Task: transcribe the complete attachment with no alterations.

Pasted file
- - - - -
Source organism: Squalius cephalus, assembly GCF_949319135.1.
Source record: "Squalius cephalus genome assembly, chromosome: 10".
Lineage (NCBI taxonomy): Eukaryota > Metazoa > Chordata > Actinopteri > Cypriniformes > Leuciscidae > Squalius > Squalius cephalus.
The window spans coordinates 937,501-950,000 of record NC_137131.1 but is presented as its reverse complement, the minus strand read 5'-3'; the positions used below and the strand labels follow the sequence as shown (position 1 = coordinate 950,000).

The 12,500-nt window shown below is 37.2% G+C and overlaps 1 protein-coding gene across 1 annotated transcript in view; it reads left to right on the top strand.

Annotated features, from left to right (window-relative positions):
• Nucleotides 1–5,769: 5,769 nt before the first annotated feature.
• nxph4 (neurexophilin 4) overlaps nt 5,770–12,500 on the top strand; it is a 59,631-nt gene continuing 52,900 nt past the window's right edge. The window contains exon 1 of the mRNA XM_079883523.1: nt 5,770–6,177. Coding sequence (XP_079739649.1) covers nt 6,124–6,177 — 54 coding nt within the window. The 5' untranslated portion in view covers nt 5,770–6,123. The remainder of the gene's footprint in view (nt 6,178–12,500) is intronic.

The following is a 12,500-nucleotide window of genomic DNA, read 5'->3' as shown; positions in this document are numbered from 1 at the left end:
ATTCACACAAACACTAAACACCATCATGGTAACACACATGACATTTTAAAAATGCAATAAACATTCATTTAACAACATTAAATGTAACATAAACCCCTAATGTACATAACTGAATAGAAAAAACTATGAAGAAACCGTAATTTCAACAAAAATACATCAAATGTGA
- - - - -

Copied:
Source organism: Squalius cephalus, assembly GCF_949319135.1.
Source record: "Squalius cephalus genome assembly, chromosome: 10".
Lineage (NCBI taxonomy): Eukaryota > Metazoa > Chordata > Actinopteri > Cypriniformes > Leuciscidae > Squalius > Squalius cephalus.
The window spans coordinates 937,501-950,000 of record NC_137131.1 but is presented as its reverse complement, the minus strand read 5'-3'; the positions used below and the strand labels follow the sequence as shown (position 1 = coordinate 950,000).

The 12,500-nt window shown below is 37.2% G+C and overlaps 1 protein-coding gene across 1 annotated transcript in view; it reads left to right on the top strand.

Annotated features, from left to right (window-relative positions):
• Nucleotides 1–5,769: 5,769 nt before the first annotated feature.
• nxph4 (neurexophilin 4) overlaps nt 5,770–12,500 on the top strand; it is a 59,631-nt gene continuing 52,900 nt past the window's right edge. The window contains exon 1 of the mRNA XM_079883523.1: nt 5,770–6,177. Coding sequence (XP_079739649.1) covers nt 6,124–6,177 — 54 coding nt within the window. The 5' untranslated portion in view covers nt 5,770–6,123. The remainder of the gene's footprint in view (nt 6,178–12,500) is intronic.

The following is a 12,500-nucleotide window of genomic DNA, read 5'->3' as shown; positions in this document are numbered from 1 at the left end:
ATTCACACAAACACTAAACACCATCATGGTAACACACATGACATTTTAAAAATGCAATAAACATTCATTTAACAACATTAAATGTAACATAAACCCCTAATGTACATAACTGAATAGAAAAAACTATGAAGAAACCGTAATTTCAACAAAAATACATCAAATGTGA